Observation 131286: Amanita muscaria subsp. flavivolvata Singer

When: 2012-07-04

Collection location: Near Hay River, Northwest Territories, Canada [Click for map]

Who: Dr. Suzanne Carriere (CarriereS)

No specimen available

photo by Gene Hachey



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There’s another interesting thing about this posting.
By: R. E. Tulloss (ret)
2013-06-25 09:26:24 CDT (-0400)

It was collected outside the confirmed range of both of the names that have been offered for it. I see there was no herbarium specimen. If similar material from the Northwest Territories were able to be dried (even a thin pie shaped piece of a cap) thoroughly (and neither burned nor cooked in the process), either morphological or extraction of the “proposed fungal barcode” gene could settle the question of the identity of this critter.

I would be glad to look at such material as would Dr. Jozsef Geml (Univ. of Leiden, Netherlands) who is continuing to genetically “monitor” collections of muscarioid taxa from the Americas.

Very best,


Christian has a good hypothesis.
By: R. E. Tulloss (ret)
2013-06-25 09:19:00 CDT (-0400)

I think there are other factors that are involved, also…because species of section Vaginatae with no volval material left on the cap at all also show this “malleata” or “hammered” appearance of the cap. Infamously, there is a species called Amanita malleata in the group of Vaginatae with broadly ellipsoid spores and weakly structure volval sacs. This species occasionally is seen with the hammered appearance to the cap. I think it is related to tissue collapse under the cap’s skin…possibly due to the larvae of fungus gnats or other insects that lay eggs on or into the cap surface.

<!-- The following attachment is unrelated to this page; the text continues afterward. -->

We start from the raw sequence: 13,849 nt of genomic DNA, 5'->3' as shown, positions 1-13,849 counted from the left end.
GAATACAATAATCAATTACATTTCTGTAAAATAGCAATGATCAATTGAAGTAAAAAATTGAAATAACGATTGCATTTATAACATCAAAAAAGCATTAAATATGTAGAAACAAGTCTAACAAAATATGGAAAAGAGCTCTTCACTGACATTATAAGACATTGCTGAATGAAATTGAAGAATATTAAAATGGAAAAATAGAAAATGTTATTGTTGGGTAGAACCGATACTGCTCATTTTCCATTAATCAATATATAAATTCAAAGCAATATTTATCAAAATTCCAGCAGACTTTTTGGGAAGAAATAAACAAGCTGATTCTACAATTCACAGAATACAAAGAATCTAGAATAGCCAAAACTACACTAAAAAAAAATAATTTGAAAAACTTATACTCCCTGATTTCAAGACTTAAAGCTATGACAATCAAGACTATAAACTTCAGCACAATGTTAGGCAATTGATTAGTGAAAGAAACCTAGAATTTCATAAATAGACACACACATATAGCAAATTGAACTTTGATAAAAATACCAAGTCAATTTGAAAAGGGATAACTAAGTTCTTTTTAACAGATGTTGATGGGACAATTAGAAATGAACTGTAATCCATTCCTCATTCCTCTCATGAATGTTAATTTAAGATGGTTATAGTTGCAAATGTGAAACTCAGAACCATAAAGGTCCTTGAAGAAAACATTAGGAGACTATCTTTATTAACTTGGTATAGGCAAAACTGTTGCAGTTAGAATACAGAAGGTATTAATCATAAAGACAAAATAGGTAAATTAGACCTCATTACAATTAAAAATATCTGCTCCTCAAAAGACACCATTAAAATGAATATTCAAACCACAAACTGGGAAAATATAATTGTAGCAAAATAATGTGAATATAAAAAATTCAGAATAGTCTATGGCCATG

So far as I know, detailed examination of multiple examples of hammered caps on Amanita have not been carried out.

My main email service provider seems to be in a hard crash this a.m. So I probably won’t see response to MO postings for awhile.

Very best,


This happens sometimes
By: Christian (Christian Schwarz)
2013-06-25 01:00:29 CDT (-0400)

I’m sure Rod can give a better explanation, but as far as I can tell, the UV patches act as physical barrier against sunlight degradation and water leaching of the red pigments, and as the warts dehydrate and shrink, they leave sunken, pigmented pits in the cap

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By: Martin Livezey (MLivezey)
2013-06-24 20:00:38 CDT (-0400)

on the unusual color of the cap in the first photo! Is this due to rain, sunshine, a combination of the two – or is it natural?

Created: 2013-04-04 12:19:35 CDT (-0400)
Last modified: 2013-06-24 19:31:29 CDT (-0400)
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